2. Dr. Brown's mental assessment is not inconsistent with his progress notes.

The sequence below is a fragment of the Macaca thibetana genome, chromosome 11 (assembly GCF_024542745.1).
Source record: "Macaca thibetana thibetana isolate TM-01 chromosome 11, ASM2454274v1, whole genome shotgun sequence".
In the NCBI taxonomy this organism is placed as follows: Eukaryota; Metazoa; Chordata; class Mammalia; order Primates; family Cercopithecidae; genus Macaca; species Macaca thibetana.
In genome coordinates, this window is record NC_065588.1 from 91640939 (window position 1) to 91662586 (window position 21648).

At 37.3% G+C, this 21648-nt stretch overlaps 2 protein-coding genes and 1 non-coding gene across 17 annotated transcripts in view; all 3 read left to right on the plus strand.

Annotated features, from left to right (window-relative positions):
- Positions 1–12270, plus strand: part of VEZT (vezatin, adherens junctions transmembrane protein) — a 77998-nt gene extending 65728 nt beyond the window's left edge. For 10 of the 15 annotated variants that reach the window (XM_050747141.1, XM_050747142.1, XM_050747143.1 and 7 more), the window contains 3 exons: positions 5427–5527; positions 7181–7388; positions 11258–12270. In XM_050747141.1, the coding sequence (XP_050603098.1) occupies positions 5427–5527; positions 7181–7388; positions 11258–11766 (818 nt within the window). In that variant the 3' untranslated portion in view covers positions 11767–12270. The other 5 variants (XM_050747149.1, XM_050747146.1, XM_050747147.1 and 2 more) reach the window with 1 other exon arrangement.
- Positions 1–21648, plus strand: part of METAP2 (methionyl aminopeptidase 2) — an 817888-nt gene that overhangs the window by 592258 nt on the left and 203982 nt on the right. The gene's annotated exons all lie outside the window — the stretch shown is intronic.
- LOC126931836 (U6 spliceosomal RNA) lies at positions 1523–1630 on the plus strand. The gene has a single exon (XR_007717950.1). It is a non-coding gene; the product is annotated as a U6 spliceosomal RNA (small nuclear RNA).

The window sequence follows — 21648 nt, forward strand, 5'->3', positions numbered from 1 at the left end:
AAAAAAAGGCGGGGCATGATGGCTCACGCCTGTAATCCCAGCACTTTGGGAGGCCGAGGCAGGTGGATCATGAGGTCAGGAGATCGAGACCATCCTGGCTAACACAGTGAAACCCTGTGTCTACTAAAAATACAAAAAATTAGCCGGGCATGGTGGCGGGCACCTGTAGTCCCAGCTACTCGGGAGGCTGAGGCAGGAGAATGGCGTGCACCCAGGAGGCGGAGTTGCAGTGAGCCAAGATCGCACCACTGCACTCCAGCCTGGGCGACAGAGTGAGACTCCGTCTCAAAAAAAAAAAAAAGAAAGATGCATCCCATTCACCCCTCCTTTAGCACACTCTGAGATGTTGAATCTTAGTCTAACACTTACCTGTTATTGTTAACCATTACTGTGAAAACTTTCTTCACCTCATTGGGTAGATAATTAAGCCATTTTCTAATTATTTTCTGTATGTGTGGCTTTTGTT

The ALJ also found that Dr. Brown's mental assessment is inconsistent with his progress notes, which indicate “intermittent complaints that were addressed with medication changes that controlled the reported symptoms.”[14] The ALJ further notes that Dr. Brown's mental assessment is inconsistent with “discharge notations” regarding her mental abilities. In fact, Ms. Snow's discharge notes from November 5, 2013, illustrate that Ms. Snow stopped seeking mental health treatment because she “found out that she will be cut off from Medicaid at the end of the month as her children are considered adults and that she missed the open enrollment to apply for disability Medicaid. She admits to feeling emotional about this and is worried that she will not be able to live without her meds.”[15] In addition, treatment notes from November 27, 2013, similarly indicate that “Teri says that this is her last session scheduled for a while as her Medicaid is being cut off at the end of the month. … She has been trying to figure out how to ...